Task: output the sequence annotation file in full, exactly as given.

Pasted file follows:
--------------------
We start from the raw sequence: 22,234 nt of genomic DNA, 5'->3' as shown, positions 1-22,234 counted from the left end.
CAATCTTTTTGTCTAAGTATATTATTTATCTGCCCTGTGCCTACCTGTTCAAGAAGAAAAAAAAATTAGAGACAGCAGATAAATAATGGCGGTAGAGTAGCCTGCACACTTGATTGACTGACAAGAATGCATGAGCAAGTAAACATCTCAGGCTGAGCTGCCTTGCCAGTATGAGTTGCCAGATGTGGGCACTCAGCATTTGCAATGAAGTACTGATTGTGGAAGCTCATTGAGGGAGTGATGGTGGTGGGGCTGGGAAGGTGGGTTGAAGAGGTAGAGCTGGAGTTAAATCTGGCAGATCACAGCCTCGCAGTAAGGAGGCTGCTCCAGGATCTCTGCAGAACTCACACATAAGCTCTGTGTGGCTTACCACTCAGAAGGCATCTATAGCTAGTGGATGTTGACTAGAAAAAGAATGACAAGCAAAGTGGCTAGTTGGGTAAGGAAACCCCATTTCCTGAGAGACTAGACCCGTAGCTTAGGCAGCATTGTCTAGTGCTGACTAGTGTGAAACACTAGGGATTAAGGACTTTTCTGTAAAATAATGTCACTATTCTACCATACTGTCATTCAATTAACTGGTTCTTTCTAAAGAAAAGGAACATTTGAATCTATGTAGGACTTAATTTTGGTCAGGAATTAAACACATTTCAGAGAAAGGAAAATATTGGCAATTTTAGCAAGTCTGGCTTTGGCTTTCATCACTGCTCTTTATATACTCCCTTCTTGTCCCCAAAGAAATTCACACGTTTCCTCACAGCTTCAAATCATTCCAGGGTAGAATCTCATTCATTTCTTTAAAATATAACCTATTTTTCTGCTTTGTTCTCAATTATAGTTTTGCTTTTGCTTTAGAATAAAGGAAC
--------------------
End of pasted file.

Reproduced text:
We start from the raw sequence: 22,234 nt of genomic DNA, 5'->3' as shown, positions 1-22,234 counted from the left end.
CAATCTTTTTGTCTAAGTATATTATTTATCTGCCCTGTGCCTACCTGTTCAAGAAGAAAAAAAAATTAGAGACAGCAGATAAATAATGGCGGTAGAGTAGCCTGCACACTTGATTGACTGACAAGAATGCATGAGCAAGTAAACATCTCAGGCTGAGCTGCCTTGCCAGTATGAGTTGCCAGATGTGGGCACTCAGCATTTGCAATGAAGTACTGATTGTGGAAGCTCATTGAGGGAGTGATGGTGGTGGGGCTGGGAAGGTGGGTTGAAGAGGTAGAGCTGGAGTTAAATCTGGCAGATCACAGCCTCGCAGTAAGGAGGCTGCTCCAGGATCTCTGCAGAACTCACACATAAGCTCTGTGTGGCTTACCACTCAGAAGGCATCTATAGCTAGTGGATGTTGACTAGAAAAAGAATGACAAGCAAAGTGGCTAGTTGGGTAAGGAAACCCCATTTCCTGAGAGACTAGACCCGTAGCTTAGGCAGCATTGTCTAGTGCTGACTAGTGTGAAACACTAGGGATTAAGGACTTTTCTGTAAAATAATGTCACTATTCTACCATACTGTCATTCAATTAACTGGTTCTTTCTAAAGAAAAGGAACATTTGAATCTATGTAGGACTTAATTTTGGTCAGGAATTAAACACATTTCAGAGAAAGGAAAATATTGGCAATTTTAGCAAGTCTGGCTTTGGCTTTCATCACTGCTCTTTATATACTCCCTTCTTGTCCCCAAAGAAATTCACACGTTTCCTCACAGCTTCAAATCATTCCAGGGTAGAATCTCATTCATTTCTTTAAAATATAACCTATTTTTCTGCTTTGTTCTCAATTATAGTTTTGCTTTTGCTTTAGAATAAAGGAAC